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December 8, 2021

from Skipping Church, by Suzanne Kelsey

The Buddha taught that attachment to anyone or anything or any place is futile because nothing ever stays the same. Change is the only constant. All is impermanent. 

For many years I witnessed this law of impermanence during my daily walks with Ginger in the woods near the Coralville Reservoir, then the postage stamp prairie on the edge of Ames, and the prairie in Scott County Park, north of DeWitt. Bloodroot pushes out of the ground in April like old, gnarled palms that turn youthful and flat as they rise, then old and leathery as spring progresses. Sweet Williams release their aromatic lilac scent for a few days in May, and then the smells turn musky and fade. Purple coneflowers bloom in June like they are forever, then pass the baton to their yellow cousins. In the fall a deer carcass gets picked over by hungry, cawing ravens; a hawk flies over with a screaming mouse in its talons. Canadian geese honk southward and then north again, leaving the old and sick behind.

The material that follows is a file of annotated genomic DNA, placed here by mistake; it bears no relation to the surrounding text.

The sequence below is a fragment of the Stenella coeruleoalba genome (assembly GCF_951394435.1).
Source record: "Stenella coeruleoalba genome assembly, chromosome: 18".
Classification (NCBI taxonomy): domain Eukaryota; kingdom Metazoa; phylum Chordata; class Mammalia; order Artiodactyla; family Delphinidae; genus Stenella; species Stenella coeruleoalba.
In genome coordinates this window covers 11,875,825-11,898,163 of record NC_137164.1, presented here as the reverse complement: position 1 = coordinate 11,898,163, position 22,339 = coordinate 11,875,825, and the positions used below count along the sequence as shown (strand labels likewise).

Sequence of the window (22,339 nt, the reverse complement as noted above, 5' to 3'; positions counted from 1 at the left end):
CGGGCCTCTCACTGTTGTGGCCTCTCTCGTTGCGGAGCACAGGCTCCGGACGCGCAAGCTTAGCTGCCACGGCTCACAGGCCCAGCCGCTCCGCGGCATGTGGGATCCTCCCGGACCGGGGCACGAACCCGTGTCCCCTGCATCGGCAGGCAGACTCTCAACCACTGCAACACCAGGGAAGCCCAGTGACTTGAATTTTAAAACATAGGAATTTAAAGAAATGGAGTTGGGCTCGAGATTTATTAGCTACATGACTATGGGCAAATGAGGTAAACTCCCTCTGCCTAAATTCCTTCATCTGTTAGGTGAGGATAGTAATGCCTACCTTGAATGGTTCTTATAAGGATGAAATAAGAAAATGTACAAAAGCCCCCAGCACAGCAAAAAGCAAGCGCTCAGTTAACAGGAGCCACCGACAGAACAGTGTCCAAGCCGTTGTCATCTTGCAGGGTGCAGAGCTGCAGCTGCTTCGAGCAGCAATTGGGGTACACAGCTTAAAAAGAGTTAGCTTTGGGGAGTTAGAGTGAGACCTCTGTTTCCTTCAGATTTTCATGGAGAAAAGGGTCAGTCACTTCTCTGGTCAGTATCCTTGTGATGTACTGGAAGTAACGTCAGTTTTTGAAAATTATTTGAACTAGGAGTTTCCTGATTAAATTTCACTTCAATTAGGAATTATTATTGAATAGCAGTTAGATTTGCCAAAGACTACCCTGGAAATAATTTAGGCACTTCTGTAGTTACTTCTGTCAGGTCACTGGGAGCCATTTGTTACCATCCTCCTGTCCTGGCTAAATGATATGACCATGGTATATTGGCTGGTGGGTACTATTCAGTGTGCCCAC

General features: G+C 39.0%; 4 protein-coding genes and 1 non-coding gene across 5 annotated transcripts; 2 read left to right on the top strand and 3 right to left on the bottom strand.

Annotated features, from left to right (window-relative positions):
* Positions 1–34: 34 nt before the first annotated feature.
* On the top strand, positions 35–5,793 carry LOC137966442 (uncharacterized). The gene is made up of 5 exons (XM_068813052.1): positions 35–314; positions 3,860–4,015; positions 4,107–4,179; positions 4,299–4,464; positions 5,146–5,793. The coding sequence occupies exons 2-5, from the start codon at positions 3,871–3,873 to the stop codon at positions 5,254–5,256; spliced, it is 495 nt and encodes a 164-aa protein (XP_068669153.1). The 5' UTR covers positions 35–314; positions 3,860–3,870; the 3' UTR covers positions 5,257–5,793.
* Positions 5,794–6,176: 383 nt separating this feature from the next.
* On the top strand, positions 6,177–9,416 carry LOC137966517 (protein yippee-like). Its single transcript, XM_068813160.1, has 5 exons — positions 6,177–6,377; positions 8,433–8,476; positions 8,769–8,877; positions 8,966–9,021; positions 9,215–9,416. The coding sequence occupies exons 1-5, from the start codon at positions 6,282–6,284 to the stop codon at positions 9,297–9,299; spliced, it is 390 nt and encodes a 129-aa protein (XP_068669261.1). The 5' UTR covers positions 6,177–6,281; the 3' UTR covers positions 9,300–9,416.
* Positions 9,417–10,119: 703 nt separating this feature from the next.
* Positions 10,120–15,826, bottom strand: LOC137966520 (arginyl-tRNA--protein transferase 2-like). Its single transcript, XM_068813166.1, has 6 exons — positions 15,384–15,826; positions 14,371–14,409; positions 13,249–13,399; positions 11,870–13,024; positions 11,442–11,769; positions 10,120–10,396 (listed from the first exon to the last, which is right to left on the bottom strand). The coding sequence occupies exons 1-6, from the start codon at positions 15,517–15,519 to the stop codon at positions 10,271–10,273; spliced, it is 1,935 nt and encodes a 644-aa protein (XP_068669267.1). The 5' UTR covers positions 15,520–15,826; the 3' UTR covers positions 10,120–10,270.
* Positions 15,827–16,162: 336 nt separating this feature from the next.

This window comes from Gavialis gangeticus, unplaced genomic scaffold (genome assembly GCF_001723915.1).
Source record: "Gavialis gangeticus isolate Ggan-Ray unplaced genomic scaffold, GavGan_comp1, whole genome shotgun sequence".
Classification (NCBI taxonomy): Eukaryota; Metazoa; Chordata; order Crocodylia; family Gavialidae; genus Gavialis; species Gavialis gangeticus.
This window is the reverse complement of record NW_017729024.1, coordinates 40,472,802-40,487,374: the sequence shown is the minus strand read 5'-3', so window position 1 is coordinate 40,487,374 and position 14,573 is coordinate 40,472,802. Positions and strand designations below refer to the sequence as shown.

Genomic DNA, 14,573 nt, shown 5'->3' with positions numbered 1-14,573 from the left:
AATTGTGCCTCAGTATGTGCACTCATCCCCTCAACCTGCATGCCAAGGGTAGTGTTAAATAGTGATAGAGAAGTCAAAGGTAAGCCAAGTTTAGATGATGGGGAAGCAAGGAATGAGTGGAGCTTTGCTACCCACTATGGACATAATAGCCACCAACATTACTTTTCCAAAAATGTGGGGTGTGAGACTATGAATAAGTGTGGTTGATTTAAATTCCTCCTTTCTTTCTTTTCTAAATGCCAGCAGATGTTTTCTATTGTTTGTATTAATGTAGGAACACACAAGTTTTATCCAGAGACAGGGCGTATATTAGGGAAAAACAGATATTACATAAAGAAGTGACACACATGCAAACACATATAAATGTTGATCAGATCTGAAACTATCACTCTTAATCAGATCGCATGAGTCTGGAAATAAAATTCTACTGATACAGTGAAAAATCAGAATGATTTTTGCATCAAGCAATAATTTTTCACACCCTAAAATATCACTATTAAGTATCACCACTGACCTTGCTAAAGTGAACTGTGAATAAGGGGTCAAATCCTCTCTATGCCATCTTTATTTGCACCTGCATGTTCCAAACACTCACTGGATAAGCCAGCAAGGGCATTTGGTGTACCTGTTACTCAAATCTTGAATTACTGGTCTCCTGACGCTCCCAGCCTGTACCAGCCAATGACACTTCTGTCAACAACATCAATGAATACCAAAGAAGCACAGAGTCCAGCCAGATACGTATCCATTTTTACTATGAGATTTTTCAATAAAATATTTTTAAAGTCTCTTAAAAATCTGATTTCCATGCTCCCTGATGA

All of this without a single complaint on anyone’s part.

Before her last days in DeWitt, even dear Ginger silently accepted her own impermanence as her eyes turned milky and her joints turned stiff. Toward the end, she chased squirrels only in her dreams, with yips and twitching paws.

If you let go a little, you’ll have a little peace, the Buddhists say. If you let go a lot you’ll have a lot of peace. If you let go completely, you’ll have complete peace. Mahusukha, the Great Happiness, the great release. Nature knows it and Ginger knew it.

—Suzanne Kelsey, Skipping Church: Notes from an Accidental Minister's Wife